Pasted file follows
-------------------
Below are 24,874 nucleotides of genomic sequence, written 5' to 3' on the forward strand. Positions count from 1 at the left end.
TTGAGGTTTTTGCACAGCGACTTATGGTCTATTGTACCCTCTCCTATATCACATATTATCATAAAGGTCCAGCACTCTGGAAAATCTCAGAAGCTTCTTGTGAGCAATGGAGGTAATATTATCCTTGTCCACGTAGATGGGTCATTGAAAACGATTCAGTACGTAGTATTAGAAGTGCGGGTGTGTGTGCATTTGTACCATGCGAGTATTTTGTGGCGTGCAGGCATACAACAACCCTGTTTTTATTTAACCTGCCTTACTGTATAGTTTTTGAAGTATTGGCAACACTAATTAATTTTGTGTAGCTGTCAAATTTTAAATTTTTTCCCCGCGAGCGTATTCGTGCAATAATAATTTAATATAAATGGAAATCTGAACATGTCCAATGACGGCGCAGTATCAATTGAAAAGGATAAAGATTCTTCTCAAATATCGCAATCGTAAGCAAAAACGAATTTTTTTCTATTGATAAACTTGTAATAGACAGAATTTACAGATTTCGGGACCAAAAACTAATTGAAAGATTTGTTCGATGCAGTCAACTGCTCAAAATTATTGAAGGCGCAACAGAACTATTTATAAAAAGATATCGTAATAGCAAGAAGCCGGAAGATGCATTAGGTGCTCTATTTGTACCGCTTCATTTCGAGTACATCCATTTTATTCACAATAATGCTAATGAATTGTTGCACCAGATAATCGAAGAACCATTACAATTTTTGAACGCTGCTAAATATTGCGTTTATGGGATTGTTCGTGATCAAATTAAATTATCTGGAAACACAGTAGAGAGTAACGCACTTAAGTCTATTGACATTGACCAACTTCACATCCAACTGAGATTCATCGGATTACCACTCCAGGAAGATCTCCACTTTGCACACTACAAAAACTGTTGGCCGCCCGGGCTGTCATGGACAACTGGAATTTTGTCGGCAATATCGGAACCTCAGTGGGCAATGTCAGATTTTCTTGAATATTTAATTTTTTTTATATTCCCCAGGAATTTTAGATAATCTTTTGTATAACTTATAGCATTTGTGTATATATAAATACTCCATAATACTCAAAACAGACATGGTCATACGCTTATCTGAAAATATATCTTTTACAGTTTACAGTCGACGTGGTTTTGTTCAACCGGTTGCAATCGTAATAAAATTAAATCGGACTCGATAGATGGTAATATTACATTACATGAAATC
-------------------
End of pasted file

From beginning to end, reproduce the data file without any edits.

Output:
Below are 24,874 nucleotides of genomic sequence, written 5' to 3' on the forward strand. Positions count from 1 at the left end.
TTGAGGTTTTTGCACAGCGACTTATGGTCTATTGTACCCTCTCCTATATCACATATTATCATAAAGGTCCAGCACTCTGGAAAATCTCAGAAGCTTCTTGTGAGCAATGGAGGTAATATTATCCTTGTCCACGTAGATGGGTCATTGAAAACGATTCAGTACGTAGTATTAGAAGTGCGGGTGTGTGTGCATTTGTACCATGCGAGTATTTTGTGGCGTGCAGGCATACAACAACCCTGTTTTTATTTAACCTGCCTTACTGTATAGTTTTTGAAGTATTGGCAACACTAATTAATTTTGTGTAGCTGTCAAATTTTAAATTTTTTCCCCGCGAGCGTATTCGTGCAATAATAATTTAATATAAATGGAAATCTGAACATGTCCAATGACGGCGCAGTATCAATTGAAAAGGATAAAGATTCTTCTCAAATATCGCAATCGTAAGCAAAAACGAATTTTTTTCTATTGATAAACTTGTAATAGACAGAATTTACAGATTTCGGGACCAAAAACTAATTGAAAGATTTGTTCGATGCAGTCAACTGCTCAAAATTATTGAAGGCGCAACAGAACTATTTATAAAAAGATATCGTAATAGCAAGAAGCCGGAAGATGCATTAGGTGCTCTATTTGTACCGCTTCATTTCGAGTACATCCATTTTATTCACAATAATGCTAATGAATTGTTGCACCAGATAATCGAAGAACCATTACAATTTTTGAACGCTGCTAAATATTGCGTTTATGGGATTGTTCGTGATCAAATTAAATTATCTGGAAACACAGTAGAGAGTAACGCACTTAAGTCTATTGACATTGACCAACTTCACATCCAACTGAGATTCATCGGATTACCACTCCAGGAAGATCTCCACTTTGCACACTACAAAAACTGTTGGCCGCCCGGGCTGTCATGGACAACTGGAATTTTGTCGGCAATATCGGAACCTCAGTGGGCAATGTCAGATTTTCTTGAATATTTAATTTTTTTTATATTCCCCAGGAATTTTAGATAATCTTTTGTATAACTTATAGCATTTGTGTATATATAAATACTCCATAATACTCAAAACAGACATGGTCATACGCTTATCTGAAAATATATCTTTTACAGTTTACAGTCGACGTGGTTTTGTTCAACCGGTTGCAATCGTAATAAAATTAAATCGGACTCGATAGATGGTAATATTACATTACATGAAATC